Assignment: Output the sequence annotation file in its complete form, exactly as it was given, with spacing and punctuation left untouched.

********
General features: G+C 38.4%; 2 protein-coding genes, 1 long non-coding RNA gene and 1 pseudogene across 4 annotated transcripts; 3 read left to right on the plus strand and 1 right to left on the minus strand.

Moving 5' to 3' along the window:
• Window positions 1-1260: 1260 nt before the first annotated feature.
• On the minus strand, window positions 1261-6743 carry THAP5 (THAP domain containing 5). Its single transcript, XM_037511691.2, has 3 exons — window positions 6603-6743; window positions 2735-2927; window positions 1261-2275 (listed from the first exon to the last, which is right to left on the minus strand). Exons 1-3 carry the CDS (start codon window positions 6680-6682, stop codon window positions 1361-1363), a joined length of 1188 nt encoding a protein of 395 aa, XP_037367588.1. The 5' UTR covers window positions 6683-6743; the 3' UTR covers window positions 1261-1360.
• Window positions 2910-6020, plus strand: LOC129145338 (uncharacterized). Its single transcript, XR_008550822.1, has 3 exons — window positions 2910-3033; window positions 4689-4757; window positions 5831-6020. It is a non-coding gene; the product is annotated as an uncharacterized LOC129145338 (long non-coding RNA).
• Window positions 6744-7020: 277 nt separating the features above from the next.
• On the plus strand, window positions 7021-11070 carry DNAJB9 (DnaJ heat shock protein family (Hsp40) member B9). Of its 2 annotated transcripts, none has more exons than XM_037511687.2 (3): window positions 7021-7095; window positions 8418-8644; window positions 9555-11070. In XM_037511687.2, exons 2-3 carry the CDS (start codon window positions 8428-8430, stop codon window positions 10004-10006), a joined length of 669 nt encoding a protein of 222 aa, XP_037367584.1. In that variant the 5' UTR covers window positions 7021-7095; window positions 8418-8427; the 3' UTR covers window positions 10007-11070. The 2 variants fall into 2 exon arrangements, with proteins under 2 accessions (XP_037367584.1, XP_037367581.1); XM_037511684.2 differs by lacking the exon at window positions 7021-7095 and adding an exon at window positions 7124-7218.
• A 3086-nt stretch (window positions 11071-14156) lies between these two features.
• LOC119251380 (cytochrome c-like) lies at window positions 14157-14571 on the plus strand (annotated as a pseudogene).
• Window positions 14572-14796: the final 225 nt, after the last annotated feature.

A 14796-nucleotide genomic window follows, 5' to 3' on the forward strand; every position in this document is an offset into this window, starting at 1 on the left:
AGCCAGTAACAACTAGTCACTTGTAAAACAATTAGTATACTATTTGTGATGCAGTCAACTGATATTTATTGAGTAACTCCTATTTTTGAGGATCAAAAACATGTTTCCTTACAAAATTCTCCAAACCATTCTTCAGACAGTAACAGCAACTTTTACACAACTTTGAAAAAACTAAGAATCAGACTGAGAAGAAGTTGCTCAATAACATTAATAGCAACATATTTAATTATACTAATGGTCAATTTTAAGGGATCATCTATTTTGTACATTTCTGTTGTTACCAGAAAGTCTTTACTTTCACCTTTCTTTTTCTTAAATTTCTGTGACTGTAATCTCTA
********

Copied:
General features: G+C 38.4%; 2 protein-coding genes, 1 long non-coding RNA gene and 1 pseudogene across 4 annotated transcripts; 3 read left to right on the plus strand and 1 right to left on the minus strand.

Moving 5' to 3' along the window:
• Window positions 1-1260: 1260 nt before the first annotated feature.
• On the minus strand, window positions 1261-6743 carry THAP5 (THAP domain containing 5). Its single transcript, XM_037511691.2, has 3 exons — window positions 6603-6743; window positions 2735-2927; window positions 1261-2275 (listed from the first exon to the last, which is right to left on the minus strand). Exons 1-3 carry the CDS (start codon window positions 6680-6682, stop codon window positions 1361-1363), a joined length of 1188 nt encoding a protein of 395 aa, XP_037367588.1. The 5' UTR covers window positions 6683-6743; the 3' UTR covers window positions 1261-1360.
• Window positions 2910-6020, plus strand: LOC129145338 (uncharacterized). Its single transcript, XR_008550822.1, has 3 exons — window positions 2910-3033; window positions 4689-4757; window positions 5831-6020. It is a non-coding gene; the product is annotated as an uncharacterized LOC129145338 (long non-coding RNA).
• Window positions 6744-7020: 277 nt separating the features above from the next.
• On the plus strand, window positions 7021-11070 carry DNAJB9 (DnaJ heat shock protein family (Hsp40) member B9). Of its 2 annotated transcripts, none has more exons than XM_037511687.2 (3): window positions 7021-7095; window positions 8418-8644; window positions 9555-11070. In XM_037511687.2, exons 2-3 carry the CDS (start codon window positions 8428-8430, stop codon window positions 10004-10006), a joined length of 669 nt encoding a protein of 222 aa, XP_037367584.1. In that variant the 5' UTR covers window positions 7021-7095; window positions 8418-8427; the 3' UTR covers window positions 10007-11070. The 2 variants fall into 2 exon arrangements, with proteins under 2 accessions (XP_037367584.1, XP_037367581.1); XM_037511684.2 differs by lacking the exon at window positions 7021-7095 and adding an exon at window positions 7124-7218.
• A 3086-nt stretch (window positions 11071-14156) lies between these two features.
• LOC119251380 (cytochrome c-like) lies at window positions 14157-14571 on the plus strand (annotated as a pseudogene).
• Window positions 14572-14796: the final 225 nt, after the last annotated feature.

A 14796-nucleotide genomic window follows, 5' to 3' on the forward strand; every position in this document is an offset into this window, starting at 1 on the left:
AGCCAGTAACAACTAGTCACTTGTAAAACAATTAGTATACTATTTGTGATGCAGTCAACTGATATTTATTGAGTAACTCCTATTTTTGAGGATCAAAAACATGTTTCCTTACAAAATTCTCCAAACCATTCTTCAGACAGTAACAGCAACTTTTACACAACTTTGAAAAAACTAAGAATCAGACTGAGAAGAAGTTGCTCAATAACATTAATAGCAACATATTTAATTATACTAATGGTCAATTTTAAGGGATCATCTATTTTGTACATTTCTGTTGTTACCAGAAAGTCTTTACTTTCACCTTTCTTTTTCTTAAATTTCTGTGACTGTAATCTCTA